by Lisa Berg
On February 1, 2016, the World Health Organization declared an international health emergency associated with the spread of Zika virus, and the U.S. Centers for Disease Control and Prevention (CDC) began advising pregnant women or those considering becoming pregnant to avoid travel to places with Zika outbreaks. To date, more than a dozen people have contracted the virus in Florida, and it could reach even further as Florida, Texas, and other parts of the Gulf Coast are considered at highest risk for local spread of the mosquito-borne virus.
The summer Olympics kicks off Friday with the opening ceremony, but many athletes have decided to stay home because of concerns about the Zika virus. As an employer, how do you handle an employee’s refusal to travel to a Zika-infected region? Can you require that an employee who has traveled to a Zika-infected region submit to a medical examination before returning to work? Do you have any special obligations to employees who work outside and could be exposed to Zika-carrying mosquitoes?
Zika confirmed in the United States
Florida recently confirmed the first known local transmission of the Zika virus through infected mosquitoes in the continental United States. On Friday, July 29, 2016, the state of Florida informed the CDC that it is highly likely that four residents contracted the Zika virus from local mosquitoes. None of the four patients had traveled to Zika-infected areas, but all had been to the Wynwood neighborhood of Miami, a small, one-square-mile area just north of downtown and a popular tourist destination. By Monday, Governor Rick Scott announced that the Florida Department of Health has identified 10 additional people with the Zika virus who likely contracted it locally through a mosquito bite.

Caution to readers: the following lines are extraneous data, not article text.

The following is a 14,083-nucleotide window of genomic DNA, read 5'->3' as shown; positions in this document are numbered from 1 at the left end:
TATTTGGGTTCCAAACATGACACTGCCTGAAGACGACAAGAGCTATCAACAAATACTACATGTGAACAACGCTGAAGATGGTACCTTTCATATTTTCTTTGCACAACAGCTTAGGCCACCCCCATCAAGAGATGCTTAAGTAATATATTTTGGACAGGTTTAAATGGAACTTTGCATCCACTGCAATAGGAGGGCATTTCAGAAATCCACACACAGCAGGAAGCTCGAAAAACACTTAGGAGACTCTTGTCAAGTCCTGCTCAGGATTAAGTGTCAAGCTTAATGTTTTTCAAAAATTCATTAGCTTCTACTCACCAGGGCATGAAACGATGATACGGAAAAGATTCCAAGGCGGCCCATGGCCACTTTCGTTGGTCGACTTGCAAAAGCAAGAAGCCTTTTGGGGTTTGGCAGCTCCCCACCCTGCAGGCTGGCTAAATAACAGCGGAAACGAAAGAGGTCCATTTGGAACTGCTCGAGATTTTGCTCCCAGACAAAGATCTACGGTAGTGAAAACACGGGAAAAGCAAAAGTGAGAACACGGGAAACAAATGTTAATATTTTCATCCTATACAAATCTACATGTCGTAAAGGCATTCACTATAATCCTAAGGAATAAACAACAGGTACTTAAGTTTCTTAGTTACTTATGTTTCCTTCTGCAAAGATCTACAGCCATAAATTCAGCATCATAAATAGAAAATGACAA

Below are some frequently asked questions and answers to help employers better understand the disease and how to handle issues that are likely to arise in the workplace.
Q. What is Zika?
A. Zika is caused by the Zika virus, which is spread to people primarily through the bite of infected mosquitoes of the Aedes aegypti and Aedes albopictus varieties.
Q. What are the symptoms?
A. Symptoms are generally mild and include fever, rashes, joint pain, muscle pain, headaches, and conjunctivitis (pink eye). Some people have no symptoms. Zika infection during pregnancy, however, can cause a serious birth defect called microcephaly (characterized by an abnormally small head) and other severe issues. Although rare, there have been cases of Guillain-Barre syndrome, an uncommon condition of the nervous system that causes temporary paralysis. No vaccines or treatments are currently available to treat or prevent Zika infections.
Q. How do people become infected with Zika?
A. Zika is spread primarily through the bite of an infected mosquito from the Aedes species. A pregnant woman can pass Zika to her fetus during pregnancy or birth. In addition, a person who is infected with Zika can pass it to sexual partners via bodily fluids. That implies that Zika may be transmitted through contact with blood or other potentially infectious materials. However, the evidence is not clear at this time.
Q. What is the best way for employers to protect their employees from being bitten by mosquitoes while on the job?